Fergus O’Brien, a legendary World War One flying ace with several skeletons hidden in his closet, receives a series of mocking letters predicting that he will be murdered on Boxing Day.
Undaunted, O’Brien throws a Christmas party, inviting everyone who could be suspected of making the threats, along with private detective Nigel Strangeways. But despite Nigel’s presence, the former pilot is found dead, just as predicted, and Nigel is left to aid the local police in their investigation while trying to ignore his growing attraction to one of the other guests – and suspects – explorer Georgina Cavendish.
Note: Craft beer?
Private detective and poet Nigel Strangeways is invited to address the Maiden Astbury literary society. The picturesque Dorset town is home to Bunnett’s Brewery, run by the much disliked, and feared, Eustace Bunnett and shortly before Nigel’s visit, Bunnett’s dog Truffles, was found dead in one of the brewery’s vats. The culprit was never caught – although there was no shortage of suspects – but when a body is then found in the same vat, boiled down to its bones, Nigel is called into action to help capture the killer.
The third book in the Nigel Strangeways series, this is a gloriously inventive, puzzling and witty investigation to delight all fans of classic crime.
Note: The perfect murder?
Respected crime writer Frank Cairns plots the perfect murder – a murder that he himself will commit.
Cairns intends to murder the hit-and-run driver who killed his young son, but when his intended victim is found dead and Cairns becomes the prime suspect, the author insists that he has been framed. An old friend of Cairns calls in private detective Nigel Strangeways, who must unravel a fiendishly plotted mystery if he is to discover what really happened to George Rattery.
The Beast Must Die is one of Nicholas Blake’s most acclaimed novels and was picked by the Observer as one of the 1,000 novels everyone must read.
Note: The revolution is at hand?
Detective Nigel Strangeways, and his explorer wife Georgia have taken a cottage in the countryside. They are slowly beginning to adjust to a more relaxed way of life when Georgia finds a mysterious locket in their garden and unwittingly sets the couple on a collision course with a power-hungry movement aimed at overthrowing the government.
It will take all of Nigel’s brilliance and Georgia’s bravery if they are to infiltrate the order and unmask the conspirators.
Note: Murder in Wonderland!
Private detective Nigel Strangeways receives a call for help from Wonderland, a new holiday camp that has recently opened only to be plagued by a series of cruel practical jokes conducted by someone calling themselves ‘The Mad Hatter’.
The camp’s owners are convinced a rival firm, desperate to put them out of business, are behind the events. Or could it be a disgruntled employee, or even one of the four hundred guests currently staying at the camp? As the pranks become increasingly dangerous and tensions rise, Nigel must do all he can to uncover the Mad Hatter’s true identity – before it’s too late.
Note: Was it really suicide?
Poet turned detective Nigel Strangeways is summoned to Easterham Manor in the depths of winter to investigate a series of strange events, which culminate in the apparent suicide of a wealthy young woman whose behaviour has scandalised the village.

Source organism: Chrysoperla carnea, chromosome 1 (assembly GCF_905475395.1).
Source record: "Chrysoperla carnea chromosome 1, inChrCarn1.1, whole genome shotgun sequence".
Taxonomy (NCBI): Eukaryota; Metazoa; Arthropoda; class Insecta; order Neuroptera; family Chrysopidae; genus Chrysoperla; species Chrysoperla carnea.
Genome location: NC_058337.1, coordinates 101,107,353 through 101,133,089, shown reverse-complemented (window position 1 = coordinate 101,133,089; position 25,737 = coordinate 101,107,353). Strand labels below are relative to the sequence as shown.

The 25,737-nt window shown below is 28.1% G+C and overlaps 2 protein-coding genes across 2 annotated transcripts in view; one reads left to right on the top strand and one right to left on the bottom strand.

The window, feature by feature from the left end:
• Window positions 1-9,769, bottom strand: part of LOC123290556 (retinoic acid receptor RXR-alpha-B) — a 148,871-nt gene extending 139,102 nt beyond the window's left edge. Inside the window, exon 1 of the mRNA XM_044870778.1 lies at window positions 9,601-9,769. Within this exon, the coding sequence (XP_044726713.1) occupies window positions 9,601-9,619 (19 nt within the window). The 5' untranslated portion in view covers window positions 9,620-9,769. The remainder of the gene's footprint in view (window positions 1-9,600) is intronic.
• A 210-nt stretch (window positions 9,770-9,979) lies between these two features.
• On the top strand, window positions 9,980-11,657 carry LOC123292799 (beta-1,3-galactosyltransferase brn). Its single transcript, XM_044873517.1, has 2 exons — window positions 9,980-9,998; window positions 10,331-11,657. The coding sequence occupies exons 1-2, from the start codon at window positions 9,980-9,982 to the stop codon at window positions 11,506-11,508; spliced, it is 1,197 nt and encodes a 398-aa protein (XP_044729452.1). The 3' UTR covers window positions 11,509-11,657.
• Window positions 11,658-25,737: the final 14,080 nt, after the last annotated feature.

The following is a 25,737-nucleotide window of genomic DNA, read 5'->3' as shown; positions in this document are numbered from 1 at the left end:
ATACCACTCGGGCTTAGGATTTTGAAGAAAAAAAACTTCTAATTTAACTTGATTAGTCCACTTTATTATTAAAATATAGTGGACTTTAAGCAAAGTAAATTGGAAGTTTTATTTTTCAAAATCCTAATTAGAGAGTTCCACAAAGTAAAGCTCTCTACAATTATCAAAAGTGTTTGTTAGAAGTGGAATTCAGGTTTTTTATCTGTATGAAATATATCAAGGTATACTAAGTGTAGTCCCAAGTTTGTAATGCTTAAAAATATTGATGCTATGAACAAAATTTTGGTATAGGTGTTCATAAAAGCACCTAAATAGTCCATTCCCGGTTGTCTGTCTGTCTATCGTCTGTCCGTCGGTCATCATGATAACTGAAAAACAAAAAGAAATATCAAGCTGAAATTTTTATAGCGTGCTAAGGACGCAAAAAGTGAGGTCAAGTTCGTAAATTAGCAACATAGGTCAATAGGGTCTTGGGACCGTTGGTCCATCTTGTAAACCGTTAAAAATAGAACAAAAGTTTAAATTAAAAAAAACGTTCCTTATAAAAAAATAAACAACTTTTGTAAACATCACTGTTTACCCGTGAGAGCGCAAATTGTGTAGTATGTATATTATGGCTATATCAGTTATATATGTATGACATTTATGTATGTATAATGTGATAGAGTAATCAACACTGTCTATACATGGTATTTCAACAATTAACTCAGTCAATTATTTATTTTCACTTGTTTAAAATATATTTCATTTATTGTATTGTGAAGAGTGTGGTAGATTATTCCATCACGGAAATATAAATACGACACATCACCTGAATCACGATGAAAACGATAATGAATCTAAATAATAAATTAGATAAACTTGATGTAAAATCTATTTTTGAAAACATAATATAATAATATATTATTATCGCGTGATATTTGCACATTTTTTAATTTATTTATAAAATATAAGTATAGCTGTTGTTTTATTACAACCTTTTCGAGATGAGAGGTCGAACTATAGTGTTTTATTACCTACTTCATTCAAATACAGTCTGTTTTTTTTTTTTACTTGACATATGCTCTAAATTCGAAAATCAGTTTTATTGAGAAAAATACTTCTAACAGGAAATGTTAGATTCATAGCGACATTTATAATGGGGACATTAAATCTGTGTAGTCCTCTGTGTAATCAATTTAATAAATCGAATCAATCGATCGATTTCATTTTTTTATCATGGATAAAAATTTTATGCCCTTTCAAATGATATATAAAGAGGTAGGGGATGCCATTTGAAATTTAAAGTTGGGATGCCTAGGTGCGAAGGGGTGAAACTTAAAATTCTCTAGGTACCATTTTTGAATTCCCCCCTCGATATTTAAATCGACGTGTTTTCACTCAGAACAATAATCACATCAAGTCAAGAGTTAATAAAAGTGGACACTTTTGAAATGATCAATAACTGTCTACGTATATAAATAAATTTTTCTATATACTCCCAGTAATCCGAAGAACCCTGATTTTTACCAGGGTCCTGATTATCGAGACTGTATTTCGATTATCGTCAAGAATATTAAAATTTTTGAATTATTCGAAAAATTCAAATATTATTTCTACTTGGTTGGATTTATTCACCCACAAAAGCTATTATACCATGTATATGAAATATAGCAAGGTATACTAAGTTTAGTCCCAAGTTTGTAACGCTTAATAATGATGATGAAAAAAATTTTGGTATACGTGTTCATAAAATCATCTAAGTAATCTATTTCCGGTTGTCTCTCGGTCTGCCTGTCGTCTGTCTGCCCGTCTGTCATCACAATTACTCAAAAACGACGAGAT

As Nigel begins his investigations into the dead girl’s past it soon becomes clear that someone in the manor is trying to hide something, and they will stop at nothing to keep their secrets safe.
Note: A propaganda critic?
The Second World War has just finished and amateur detective and poet Nigel Strangeways is working at the Ministry of Morale in London, in the Visual Propaganda Division. With war over, life seems to be calm again, that is until the Director’s beautiful secretary is poisoned in full view of seven members of the division, including Nigel himself. Who could have killed her? And how?
Note: A poetic encounter!
Staying with a friend in Oxfordshire, poet turned amateur detective Nigel Strangeways pays a visit to Robert Seaton, a distinguished British poet whom Nigel greatly admires but whose reputation has been on the decline of late. Seaton proves to be an irascible, temperamental man, and his unconventional household, featuring a resentful daughter and mute dwarf servant, simmers with tension.
When a headless corpse is found floating in the river by the Seaton’s house just a few weeks later, the poet becomes the prime suspect. But whose body is it?
Note: A dreadful place to die?
Someone is sending poison pen letters in the small village of Prior’s Umborne, and they have already driven one of the inhabitants to suicide.
Private detective Nigel Strangeways is commissioned to find the source of the letters by arrogant financier Sir Archibald Blick, whose two sons live in the village, only for Sir Archibald to meet an untimely end at the bottom of the dreadful hollow…
Note: A strange beginning…
A small boy playing in the park is handed a crumpled piece of paper by a stranger, who then collapses and dies. The boy, realising that he himself is now in danger, flees from the park with the help of detective Nigel Strangeways, only to discover that the mysterious message consists of just his own name and age: Bert Hale 12.